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The Backyard Science group regularly features the Daily Bucket. Originally, Backyard Science was designed for folks to document the year-to-year changes in our own back yards.  Yet for many, everywhere before us is part of our backyard; the forests; the shorelines; the mountains; the sky; all of it. You cannot document what you don't describe, so Buckets describe many things. In this Bucket, however, I will describe what I cannot document.

Yet any natural subject, from meteors to slugs,  is appropriate for a Bucket or a comment for a Bucket.  Had your  first freeze? Seen an interesting bug?  Are you talking to the squirrels again? Please provide a comment about your natural area, especially your backyard. Include, as close as you are comfortable, the general site of your location.


Whenever hawks fly over the open pasture land, the blackbird sentries sound the alarm, and dozens of blackbirds immediately take to the air.  They will harass the much larger hawks, squawking, diving in and pecking, and even riding on its back.

Usually the hawks will abandon the air space over the pasture, and speed away to shelter in the distant oaks.  

Not only did the blackbirds frequently drive off the hawks, the blackbirds’ noisy attacks also warned the other birds and ducks that predators were overhead.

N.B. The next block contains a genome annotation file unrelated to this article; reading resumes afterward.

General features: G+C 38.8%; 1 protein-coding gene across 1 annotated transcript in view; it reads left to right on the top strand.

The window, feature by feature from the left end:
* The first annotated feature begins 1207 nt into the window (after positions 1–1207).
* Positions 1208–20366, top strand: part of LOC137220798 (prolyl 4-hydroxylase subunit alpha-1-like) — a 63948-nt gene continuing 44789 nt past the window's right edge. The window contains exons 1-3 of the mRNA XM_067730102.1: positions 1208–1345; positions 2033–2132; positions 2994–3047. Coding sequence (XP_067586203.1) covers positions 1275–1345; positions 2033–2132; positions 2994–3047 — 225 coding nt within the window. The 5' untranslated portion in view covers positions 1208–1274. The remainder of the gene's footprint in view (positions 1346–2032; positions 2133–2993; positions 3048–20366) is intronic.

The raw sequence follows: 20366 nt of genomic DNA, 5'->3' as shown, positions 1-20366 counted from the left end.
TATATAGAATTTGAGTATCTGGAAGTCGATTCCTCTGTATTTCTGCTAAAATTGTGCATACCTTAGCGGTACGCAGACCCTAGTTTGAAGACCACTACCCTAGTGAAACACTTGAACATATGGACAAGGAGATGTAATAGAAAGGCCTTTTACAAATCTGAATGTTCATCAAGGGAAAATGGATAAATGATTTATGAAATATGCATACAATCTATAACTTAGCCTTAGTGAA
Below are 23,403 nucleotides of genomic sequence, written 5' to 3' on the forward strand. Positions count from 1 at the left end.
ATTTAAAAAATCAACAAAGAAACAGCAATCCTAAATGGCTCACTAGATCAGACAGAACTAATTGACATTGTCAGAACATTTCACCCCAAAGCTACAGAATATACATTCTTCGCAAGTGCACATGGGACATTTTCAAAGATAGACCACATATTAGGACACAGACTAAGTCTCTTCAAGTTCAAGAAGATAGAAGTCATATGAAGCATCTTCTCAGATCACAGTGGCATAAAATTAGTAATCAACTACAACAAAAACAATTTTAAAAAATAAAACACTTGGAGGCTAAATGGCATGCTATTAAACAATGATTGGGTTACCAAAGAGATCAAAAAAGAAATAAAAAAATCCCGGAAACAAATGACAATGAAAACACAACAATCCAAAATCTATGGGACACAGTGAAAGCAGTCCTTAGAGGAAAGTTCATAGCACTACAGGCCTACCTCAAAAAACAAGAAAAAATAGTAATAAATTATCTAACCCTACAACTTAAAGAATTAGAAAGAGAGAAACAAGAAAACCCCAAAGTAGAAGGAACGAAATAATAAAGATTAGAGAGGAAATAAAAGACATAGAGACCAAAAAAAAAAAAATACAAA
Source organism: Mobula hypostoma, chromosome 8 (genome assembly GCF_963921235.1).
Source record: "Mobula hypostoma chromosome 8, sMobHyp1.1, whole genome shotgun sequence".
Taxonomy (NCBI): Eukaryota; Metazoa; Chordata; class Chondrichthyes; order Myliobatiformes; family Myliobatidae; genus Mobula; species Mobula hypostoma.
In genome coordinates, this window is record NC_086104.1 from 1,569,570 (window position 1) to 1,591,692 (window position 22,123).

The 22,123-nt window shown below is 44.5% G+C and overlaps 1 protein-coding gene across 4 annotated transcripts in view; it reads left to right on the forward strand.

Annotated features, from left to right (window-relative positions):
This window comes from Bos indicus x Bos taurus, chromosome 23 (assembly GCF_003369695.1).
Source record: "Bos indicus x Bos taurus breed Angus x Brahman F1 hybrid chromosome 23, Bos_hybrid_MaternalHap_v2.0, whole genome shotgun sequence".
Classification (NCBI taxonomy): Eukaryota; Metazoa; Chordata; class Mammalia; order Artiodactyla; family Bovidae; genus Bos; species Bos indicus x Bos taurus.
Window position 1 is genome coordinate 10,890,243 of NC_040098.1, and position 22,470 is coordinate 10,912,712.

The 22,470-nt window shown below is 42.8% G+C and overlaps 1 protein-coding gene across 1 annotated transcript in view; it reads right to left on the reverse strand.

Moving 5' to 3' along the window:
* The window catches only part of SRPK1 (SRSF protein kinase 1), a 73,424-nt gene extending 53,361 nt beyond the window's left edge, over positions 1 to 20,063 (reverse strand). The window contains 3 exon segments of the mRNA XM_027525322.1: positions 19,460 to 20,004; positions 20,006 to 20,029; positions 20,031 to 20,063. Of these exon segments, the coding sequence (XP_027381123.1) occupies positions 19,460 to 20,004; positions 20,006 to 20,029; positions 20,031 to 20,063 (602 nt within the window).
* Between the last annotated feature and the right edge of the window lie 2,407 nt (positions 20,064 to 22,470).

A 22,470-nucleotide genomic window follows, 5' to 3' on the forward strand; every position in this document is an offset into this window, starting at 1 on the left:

But some of the birds in the pastureland objected to the blackbirds, and all the birds in the pasturelands and nearby ponds came to a big meeting to discuss it.

“There are too many blackbirds here,” said the killdeer,” They are eating up all the worms and bugs that we used to have to ourselves. And the noise when they attack the large birds that fly over.  All that squawking? It gives me a headache. They breed like crazy; 14 young a year?  We killdeer make do with 4.  They’re messy too.”

“I agree,” said the duck, “They even attacked a heron the other day.  That’s a fellow water bird and wouldn’t ever hurt us.  That pasture that’s filled with blackbirds is right next to our pond.  That should be a public area but they are there all the time. Those used to be our worms that they’re eating.”

The Blackbirds huddled together, their yellow eyes staring hard at their critics. Finally one spoke.

“Yes, we did drive off a heron.  We attack any bird larger than us; eagles, osprey, harriers, red tail hawks and even herons.  Any bird that big could be up to no good. Ninety-nine percent of us are little birds, and we have to stick together against the big birds.”

The killdeer responded, “Well, I like having the eagle around.  They protect us from the bobcats.”

That was too much for the coot, “We all heard about the terrible bobcat attack, but that was over 10 years ago,” he said, “We’ve got more to worry about from those big eagles being around now, than we ever did from a bobcat we haven’t seen for a decade.”

The blackbirds began talking among themselves. Finally their leader turned to the other birds.